Continuing to follow President Trump’s strong leadership on combatting the deadly opioid crisis, Attorney General Sessions today announced new resources and stepped up efforts to address the drug and opioid crisis.
Since 1999, overdose threats from opioids, including prescription opioids and heroin, have more than quadrupled.
Drug overdoses are now the leading cause of injury death in the United States, outnumbering both traffic crashes and gun-related deaths.
On October 26, 2017, President Donald J. Trump declared the opioid crisis a national public health emergency.
(In an address at the White House, President Trump directed the Department of Health and Human Services to declare the national opioid crisis a public health emergency. Courtesy of TIME and YouTube. Posted on Oct 26, 2017)
“Based on preliminary data, at least 64,000 Americans lost their lives to drug overdoses last year,” explained Attorney General Sessions.
“That would be the highest drug overdose death toll and the fastest increase in that death toll in American history.”
“For Americans under the age of 50, drug overdoses are now the leading cause of death.”
“This crisis is driven primarily by opioids – prescription pain medications, heroin, and synthetic drugs like fentanyl.”
“The Administration is committed to providing law enforcement agencies with resources and tools to help combat this crisis, which has had devastating impact on the public health and safety of American citizens.”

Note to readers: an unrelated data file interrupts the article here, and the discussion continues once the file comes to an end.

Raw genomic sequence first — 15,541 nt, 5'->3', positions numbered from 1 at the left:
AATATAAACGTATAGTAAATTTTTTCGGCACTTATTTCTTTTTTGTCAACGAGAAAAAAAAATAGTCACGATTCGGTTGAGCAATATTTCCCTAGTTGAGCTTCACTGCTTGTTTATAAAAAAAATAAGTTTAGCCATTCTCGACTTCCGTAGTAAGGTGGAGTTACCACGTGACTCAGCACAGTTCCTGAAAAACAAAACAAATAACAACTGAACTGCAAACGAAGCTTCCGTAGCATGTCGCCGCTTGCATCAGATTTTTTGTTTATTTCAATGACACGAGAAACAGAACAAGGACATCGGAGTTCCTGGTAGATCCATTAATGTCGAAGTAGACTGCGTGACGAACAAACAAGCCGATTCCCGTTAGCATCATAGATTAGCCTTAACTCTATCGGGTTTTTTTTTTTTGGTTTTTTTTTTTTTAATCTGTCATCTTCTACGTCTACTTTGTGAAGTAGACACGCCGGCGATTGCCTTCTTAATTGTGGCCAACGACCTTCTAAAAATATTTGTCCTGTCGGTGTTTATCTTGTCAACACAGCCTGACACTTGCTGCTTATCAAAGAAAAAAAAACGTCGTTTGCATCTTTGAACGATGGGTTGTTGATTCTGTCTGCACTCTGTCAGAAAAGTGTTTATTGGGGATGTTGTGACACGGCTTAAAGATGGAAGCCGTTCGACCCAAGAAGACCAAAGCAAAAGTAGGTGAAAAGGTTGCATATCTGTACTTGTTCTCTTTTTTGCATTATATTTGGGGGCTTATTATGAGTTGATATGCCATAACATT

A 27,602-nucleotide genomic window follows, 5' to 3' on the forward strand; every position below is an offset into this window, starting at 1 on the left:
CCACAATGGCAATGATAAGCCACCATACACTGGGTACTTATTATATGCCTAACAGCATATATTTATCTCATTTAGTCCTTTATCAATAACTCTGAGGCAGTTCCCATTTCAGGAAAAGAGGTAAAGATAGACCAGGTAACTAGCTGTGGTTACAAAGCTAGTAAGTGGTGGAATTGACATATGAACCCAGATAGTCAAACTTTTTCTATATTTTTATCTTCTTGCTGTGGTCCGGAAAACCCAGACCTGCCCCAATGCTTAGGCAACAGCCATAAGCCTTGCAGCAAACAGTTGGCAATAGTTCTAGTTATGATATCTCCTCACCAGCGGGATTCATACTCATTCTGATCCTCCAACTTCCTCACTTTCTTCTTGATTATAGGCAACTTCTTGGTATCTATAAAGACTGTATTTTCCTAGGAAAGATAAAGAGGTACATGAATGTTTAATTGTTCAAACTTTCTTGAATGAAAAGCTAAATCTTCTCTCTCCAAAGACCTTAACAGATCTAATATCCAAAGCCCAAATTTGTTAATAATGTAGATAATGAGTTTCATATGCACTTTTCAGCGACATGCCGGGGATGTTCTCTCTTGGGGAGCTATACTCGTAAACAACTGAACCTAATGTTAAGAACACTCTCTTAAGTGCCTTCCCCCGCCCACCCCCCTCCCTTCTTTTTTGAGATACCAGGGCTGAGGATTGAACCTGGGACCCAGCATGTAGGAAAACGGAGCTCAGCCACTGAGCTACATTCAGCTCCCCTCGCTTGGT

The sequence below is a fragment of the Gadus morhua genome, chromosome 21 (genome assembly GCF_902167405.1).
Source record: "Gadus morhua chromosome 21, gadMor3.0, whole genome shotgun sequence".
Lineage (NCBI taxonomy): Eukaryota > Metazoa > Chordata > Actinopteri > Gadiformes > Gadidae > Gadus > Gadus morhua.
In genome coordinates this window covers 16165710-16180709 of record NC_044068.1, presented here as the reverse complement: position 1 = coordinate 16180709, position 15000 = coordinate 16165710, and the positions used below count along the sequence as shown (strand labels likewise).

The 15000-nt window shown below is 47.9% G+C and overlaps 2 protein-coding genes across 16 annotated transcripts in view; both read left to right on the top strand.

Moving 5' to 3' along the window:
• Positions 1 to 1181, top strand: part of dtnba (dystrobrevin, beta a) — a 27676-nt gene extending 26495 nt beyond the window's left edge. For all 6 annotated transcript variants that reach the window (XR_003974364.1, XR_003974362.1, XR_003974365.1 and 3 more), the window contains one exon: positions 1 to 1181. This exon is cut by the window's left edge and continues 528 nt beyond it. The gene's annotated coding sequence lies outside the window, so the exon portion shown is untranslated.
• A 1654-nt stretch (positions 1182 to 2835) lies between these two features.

“Fortunately, President Trump understands this and has a passion for this issue.”
“He has taken the rare step of declaring a public health emergency, and requested more than $1 billion in anti-opioid efforts in the President’s FY 2018 budget.”
Joined by Acting DEA Administrator Robert Patterson, Sessions announced the following efforts during a press conference at the Department of Justice:
- Over $12 million in grant funding to assist law enforcement in combating illegal manufacturing and distribution of methamphetamine, heroin, and prescription opioids;
- The establishment of a new DEA Field Division in Louisville, Kentucky, which will include Kentucky, Tennessee, and West Virginia, a move meant to better align DEA enforcement efforts within the Appalachian mountain region, and
- A directive to all U.S. Attorneys to designate an Opioid Coordinator to work closely with prosecutors, and with other federal, state, tribal, and local law enforcement to coordinate and optimize federal opioid prosecutions in every district